"We have many, many questions about this," he said. "And I know Pakistani officials do as well." Brennan said Pakistani officials were trying to determine "whether there were individuals within the Pakistani government or military intelligence services who were knowledgeable." He questioned in particular why bin Laden's compound hadn't come to the attention of local authorities.
Feinstein, for her part, said Congress may consider docking the almost $1.3 billion dollars in annual aid to Pakistan if it turns out the Islamabad government knew bin Laden's whereabouts.
In an article published Tuesday by The Washington Post, Pakistani President Asif Ali Zardari denied suggestions his country's security forces may have sheltered bin Laden, and said their cooperation with the United States helped pinpoint his whereabouts.
As Americans rejoiced, they worried, too, that terrorists would be newly motivated to lash out. In their wounded rage, al-Qaida ideologues fed that concern. "By God, we will avenge the killing of the Sheik of Islam," one prominent al-Qaida commentator vowed. "Those who wish that jihad has ended or weakened, I tell them: Let us wait a little bit."
In that vein, U.S. officials warned that bin Laden's death was likely to encourage attacks from "homegrown violent extremists" even if al-Qaida is not prepared to respond in a coordinated fashion now.
U.S. officials say the photographic evidence shows bin Laden was shot above his left eye, blowing away part of his skull.
He was also shot in the chest, they said. This, near the end of a frenzied firefight in a high-walled Pakistani compound where helicopter-borne U.S. forces found 23 children, nine women, a bin Laden courier who had unwittingly led the U.S. to its target, a son of bin Laden who was also slain, and more.
Bin Laden could have lived at the fortified compound for up to six years, putting him far from the lawless and harsh Pakistani frontier where he had been assumed to be hiding out.
They said SEALs dropped down ropes from helicopters, killed bin Laden aides and made their way to the main building.
U.S. officials said the information that ultimately led to bin Laden's death originally came from detainees held in secret CIA prison sites in Eastern Europe. There, agency interrogators were told of an alias used by a courier whom bin Laden particularly trusted.
It took four long years to learn the man's real name, then years more before investigators got a big break in the case, these officials said.
Sometime in mid-2010, the courier was overheard using a phone by intelligence officials, who then were able to locate his residence -- the specially constructed $1 million compound with walls as high as 18 feet topped with barbed wire.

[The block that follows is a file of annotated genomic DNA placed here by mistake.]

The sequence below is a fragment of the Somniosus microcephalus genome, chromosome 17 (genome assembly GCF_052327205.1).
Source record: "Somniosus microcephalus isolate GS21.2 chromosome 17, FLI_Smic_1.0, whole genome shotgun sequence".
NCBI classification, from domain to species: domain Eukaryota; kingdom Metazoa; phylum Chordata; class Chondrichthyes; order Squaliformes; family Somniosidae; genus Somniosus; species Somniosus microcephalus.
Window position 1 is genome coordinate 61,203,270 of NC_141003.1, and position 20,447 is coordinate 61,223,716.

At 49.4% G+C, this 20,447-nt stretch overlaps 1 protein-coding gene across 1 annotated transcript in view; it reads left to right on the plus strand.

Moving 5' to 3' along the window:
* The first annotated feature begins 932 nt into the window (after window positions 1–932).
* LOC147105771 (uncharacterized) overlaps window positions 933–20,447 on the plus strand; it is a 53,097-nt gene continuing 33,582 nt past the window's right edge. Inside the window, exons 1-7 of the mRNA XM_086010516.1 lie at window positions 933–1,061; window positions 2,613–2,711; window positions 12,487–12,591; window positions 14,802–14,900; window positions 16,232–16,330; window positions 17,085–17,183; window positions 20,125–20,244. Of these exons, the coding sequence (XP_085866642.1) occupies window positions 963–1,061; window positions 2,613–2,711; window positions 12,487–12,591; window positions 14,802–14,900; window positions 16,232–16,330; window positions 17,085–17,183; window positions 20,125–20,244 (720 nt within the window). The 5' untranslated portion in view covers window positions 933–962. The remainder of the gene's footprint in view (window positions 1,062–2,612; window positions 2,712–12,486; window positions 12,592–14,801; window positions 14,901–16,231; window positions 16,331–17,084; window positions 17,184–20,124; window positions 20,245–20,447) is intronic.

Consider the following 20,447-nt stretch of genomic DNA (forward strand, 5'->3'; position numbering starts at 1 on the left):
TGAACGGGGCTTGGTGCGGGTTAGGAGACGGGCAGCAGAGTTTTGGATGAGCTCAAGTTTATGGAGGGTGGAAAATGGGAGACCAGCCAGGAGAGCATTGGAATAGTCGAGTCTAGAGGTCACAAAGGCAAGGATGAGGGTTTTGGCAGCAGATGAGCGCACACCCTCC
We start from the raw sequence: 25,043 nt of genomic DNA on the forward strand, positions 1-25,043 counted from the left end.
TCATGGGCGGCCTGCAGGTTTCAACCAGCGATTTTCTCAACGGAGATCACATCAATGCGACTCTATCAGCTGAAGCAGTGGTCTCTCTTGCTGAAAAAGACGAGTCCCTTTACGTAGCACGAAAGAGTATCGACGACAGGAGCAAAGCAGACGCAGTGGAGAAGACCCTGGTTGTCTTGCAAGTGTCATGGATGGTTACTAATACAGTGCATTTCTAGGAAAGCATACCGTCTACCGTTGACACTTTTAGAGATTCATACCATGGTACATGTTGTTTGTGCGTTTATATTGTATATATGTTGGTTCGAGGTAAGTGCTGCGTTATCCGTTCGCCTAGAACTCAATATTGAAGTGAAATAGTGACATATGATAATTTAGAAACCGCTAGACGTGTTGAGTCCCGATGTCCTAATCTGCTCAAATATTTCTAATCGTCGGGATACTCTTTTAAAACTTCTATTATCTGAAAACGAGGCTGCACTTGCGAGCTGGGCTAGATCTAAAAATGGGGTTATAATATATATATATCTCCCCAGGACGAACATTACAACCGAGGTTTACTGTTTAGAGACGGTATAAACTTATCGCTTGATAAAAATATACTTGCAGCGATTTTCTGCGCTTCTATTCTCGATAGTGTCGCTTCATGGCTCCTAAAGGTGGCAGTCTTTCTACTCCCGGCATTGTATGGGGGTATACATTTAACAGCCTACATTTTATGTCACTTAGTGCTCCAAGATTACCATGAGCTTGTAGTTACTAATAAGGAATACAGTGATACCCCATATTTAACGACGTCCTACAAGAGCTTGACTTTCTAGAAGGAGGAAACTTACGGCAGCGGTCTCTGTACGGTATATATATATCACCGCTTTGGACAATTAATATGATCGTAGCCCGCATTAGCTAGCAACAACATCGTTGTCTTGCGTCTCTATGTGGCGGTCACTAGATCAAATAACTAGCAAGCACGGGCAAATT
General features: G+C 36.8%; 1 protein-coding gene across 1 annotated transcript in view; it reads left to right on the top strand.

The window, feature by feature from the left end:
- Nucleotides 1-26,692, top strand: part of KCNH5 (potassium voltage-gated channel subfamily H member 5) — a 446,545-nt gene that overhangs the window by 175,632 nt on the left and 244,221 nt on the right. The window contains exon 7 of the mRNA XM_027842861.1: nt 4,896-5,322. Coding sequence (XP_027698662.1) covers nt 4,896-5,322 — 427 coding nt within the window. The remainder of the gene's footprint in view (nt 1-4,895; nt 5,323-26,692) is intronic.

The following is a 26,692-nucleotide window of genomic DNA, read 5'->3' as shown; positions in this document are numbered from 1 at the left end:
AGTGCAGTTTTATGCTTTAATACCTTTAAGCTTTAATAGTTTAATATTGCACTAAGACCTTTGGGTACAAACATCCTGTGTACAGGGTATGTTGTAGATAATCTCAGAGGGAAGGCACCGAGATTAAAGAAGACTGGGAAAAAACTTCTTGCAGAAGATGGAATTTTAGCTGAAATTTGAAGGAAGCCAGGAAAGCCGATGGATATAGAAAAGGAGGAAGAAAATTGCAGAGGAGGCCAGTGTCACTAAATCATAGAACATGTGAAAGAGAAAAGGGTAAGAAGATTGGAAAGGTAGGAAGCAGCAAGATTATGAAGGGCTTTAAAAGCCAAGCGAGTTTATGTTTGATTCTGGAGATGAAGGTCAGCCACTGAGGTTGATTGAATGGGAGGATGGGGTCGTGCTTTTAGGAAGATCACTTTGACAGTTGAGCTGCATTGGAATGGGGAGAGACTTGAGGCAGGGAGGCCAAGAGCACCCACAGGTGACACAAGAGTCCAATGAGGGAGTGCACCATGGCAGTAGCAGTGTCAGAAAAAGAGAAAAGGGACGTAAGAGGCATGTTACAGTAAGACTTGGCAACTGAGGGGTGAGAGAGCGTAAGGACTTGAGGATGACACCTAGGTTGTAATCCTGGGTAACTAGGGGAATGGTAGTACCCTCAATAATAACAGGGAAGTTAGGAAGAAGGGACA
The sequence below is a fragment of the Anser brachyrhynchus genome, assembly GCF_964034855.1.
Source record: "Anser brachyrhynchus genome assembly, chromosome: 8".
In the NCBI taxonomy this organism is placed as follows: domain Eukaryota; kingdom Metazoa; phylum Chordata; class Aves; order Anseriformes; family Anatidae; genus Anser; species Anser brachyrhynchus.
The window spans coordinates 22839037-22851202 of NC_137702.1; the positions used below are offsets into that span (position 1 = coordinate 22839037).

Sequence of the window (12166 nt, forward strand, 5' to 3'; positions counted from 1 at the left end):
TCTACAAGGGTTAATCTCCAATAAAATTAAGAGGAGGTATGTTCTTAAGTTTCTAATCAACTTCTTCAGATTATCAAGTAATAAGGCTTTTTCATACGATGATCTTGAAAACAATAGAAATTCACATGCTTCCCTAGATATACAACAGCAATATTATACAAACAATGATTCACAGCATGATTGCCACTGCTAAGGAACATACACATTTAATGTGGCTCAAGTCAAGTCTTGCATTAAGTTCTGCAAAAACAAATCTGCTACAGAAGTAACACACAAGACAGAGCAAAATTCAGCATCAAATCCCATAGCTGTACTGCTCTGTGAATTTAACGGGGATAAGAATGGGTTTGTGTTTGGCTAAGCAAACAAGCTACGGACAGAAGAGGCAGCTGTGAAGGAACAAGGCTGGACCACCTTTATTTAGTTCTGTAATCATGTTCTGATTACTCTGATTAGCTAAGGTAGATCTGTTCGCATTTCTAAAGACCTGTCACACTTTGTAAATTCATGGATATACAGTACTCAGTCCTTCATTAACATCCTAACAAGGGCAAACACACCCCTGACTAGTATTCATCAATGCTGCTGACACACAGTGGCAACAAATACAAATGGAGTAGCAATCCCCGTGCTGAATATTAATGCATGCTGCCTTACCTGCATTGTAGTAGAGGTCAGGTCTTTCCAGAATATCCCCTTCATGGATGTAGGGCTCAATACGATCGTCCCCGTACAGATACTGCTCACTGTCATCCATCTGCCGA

U.S. counterterrorism officials considered bombing the place, an option that was discarded by the White House as too risky, particularly if it turned out bin Laden was not there.
Panetta told Time that a "direct shot" with cruise missiles was still under consideration as late as Thursday but was ruled out because of the possibility of "too much collateral" damage. Waiting for more information also was a possibility.
Ultimately, Obama signed an order on Friday for the team of SEALs to chopper onto the compound under the cover of darkness.
In addition to bin Laden, one of his sons was killed in the raid, Brennan said. Bin Laden's wife was shot in the calf but survived, a U.S. official said. Also killed were the courier, and the courier's wife and brother, U.S. intelligence officials believe.
Feinstein, asked if the information gleaned from high-value detainees in the CIA's former secret prisons had proved the worth of such tactics, said "nothing justifies the kind of procedures used."
Some people found at the compound were left behind when the SEALs withdrew and were turned over to Pakistani authorities who quickly took over control of the site, officials said. They identified the trusted courier as Kuwaiti-born Sheikh Abu Ahmed, who had been known under the name Abu Ahmed al-Kuwaiti.
Within 40 minutes, the operation was over, and the SEALs flew out -- minus the helicopter that had to be destroyed. Bin Laden's remains were flown to the USS Carl Vinson, then lowered into the North Arabian Sea.
Bin Laden's death came 15 years after he declared war on the United States. Al-Qaida was also blamed for the 1998 bombings of two U.S. embassies in Africa that killed 224 people and the 2000 attack on the USS Cole that killed 17 American sailors in Yemen, as well as countless other plots, some successful and some foiled.
AP writers Chris Brummitt in Islamabad and Darlene Superville, Ben Feller, Matt Apuzzo, Erica Werner, Pauline Jelinek, Robert Burns, Matthew Lee, Eileen Sullivan, Nancy Benac and Calvin Woodward in Washington contributed to this story.